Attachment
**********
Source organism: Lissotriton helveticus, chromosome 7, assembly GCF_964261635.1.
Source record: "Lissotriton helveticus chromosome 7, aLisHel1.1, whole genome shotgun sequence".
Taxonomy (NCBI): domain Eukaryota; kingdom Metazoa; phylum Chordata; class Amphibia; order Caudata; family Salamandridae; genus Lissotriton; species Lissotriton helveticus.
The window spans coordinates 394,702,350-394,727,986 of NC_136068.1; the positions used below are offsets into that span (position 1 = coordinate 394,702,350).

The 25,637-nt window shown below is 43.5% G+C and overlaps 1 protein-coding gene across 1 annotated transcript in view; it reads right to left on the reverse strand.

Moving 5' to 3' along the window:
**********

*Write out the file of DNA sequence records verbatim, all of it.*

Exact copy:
Source organism: Lissotriton helveticus, chromosome 7, assembly GCF_964261635.1.
Source record: "Lissotriton helveticus chromosome 7, aLisHel1.1, whole genome shotgun sequence".
Taxonomy (NCBI): domain Eukaryota; kingdom Metazoa; phylum Chordata; class Amphibia; order Caudata; family Salamandridae; genus Lissotriton; species Lissotriton helveticus.
The window spans coordinates 394,702,350-394,727,986 of NC_136068.1; the positions used below are offsets into that span (position 1 = coordinate 394,702,350).

The 25,637-nt window shown below is 43.5% G+C and overlaps 1 protein-coding gene across 1 annotated transcript in view; it reads right to left on the reverse strand.

Moving 5' to 3' along the window: